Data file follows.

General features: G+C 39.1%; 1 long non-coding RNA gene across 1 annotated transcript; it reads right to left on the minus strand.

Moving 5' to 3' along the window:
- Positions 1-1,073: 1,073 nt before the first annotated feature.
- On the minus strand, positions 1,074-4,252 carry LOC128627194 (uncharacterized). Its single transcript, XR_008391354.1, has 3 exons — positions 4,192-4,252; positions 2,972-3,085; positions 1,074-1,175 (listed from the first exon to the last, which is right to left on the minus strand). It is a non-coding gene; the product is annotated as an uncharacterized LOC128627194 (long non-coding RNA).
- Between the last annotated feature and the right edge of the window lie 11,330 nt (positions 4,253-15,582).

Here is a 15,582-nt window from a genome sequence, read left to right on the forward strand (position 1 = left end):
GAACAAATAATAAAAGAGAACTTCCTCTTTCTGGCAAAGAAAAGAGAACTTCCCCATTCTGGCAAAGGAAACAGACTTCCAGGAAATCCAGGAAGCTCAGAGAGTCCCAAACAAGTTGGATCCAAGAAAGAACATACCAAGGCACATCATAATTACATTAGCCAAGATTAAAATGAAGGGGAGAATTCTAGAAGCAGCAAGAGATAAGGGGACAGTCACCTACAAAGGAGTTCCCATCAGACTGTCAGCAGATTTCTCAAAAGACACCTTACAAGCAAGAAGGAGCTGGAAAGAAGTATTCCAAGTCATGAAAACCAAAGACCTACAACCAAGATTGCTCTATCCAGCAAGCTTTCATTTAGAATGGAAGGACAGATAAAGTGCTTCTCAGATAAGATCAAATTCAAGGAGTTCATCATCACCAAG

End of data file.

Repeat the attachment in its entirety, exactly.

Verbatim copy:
General features: G+C 39.1%; 1 long non-coding RNA gene across 1 annotated transcript; it reads right to left on the minus strand.

Moving 5' to 3' along the window:
- Positions 1-1,073: 1,073 nt before the first annotated feature.
- On the minus strand, positions 1,074-4,252 carry LOC128627194 (uncharacterized). Its single transcript, XR_008391354.1, has 3 exons — positions 4,192-4,252; positions 2,972-3,085; positions 1,074-1,175 (listed from the first exon to the last, which is right to left on the minus strand). It is a non-coding gene; the product is annotated as an uncharacterized LOC128627194 (long non-coding RNA).
- Between the last annotated feature and the right edge of the window lie 11,330 nt (positions 4,253-15,582).

Here is a 15,582-nt window from a genome sequence, read left to right on the forward strand (position 1 = left end):
GAACAAATAATAAAAGAGAACTTCCTCTTTCTGGCAAAGAAAAGAGAACTTCCCCATTCTGGCAAAGGAAACAGACTTCCAGGAAATCCAGGAAGCTCAGAGAGTCCCAAACAAGTTGGATCCAAGAAAGAACATACCAAGGCACATCATAATTACATTAGCCAAGATTAAAATGAAGGGGAGAATTCTAGAAGCAGCAAGAGATAAGGGGACAGTCACCTACAAAGGAGTTCCCATCAGACTGTCAGCAGATTTCTCAAAAGACACCTTACAAGCAAGAAGGAGCTGGAAAGAAGTATTCCAAGTCATGAAAACCAAAGACCTACAACCAAGATTGCTCTATCCAGCAAGCTTTCATTTAGAATGGAAGGACAGATAAAGTGCTTCTCAGATAAGATCAAATTCAAGGAGTTCATCATCACCAAG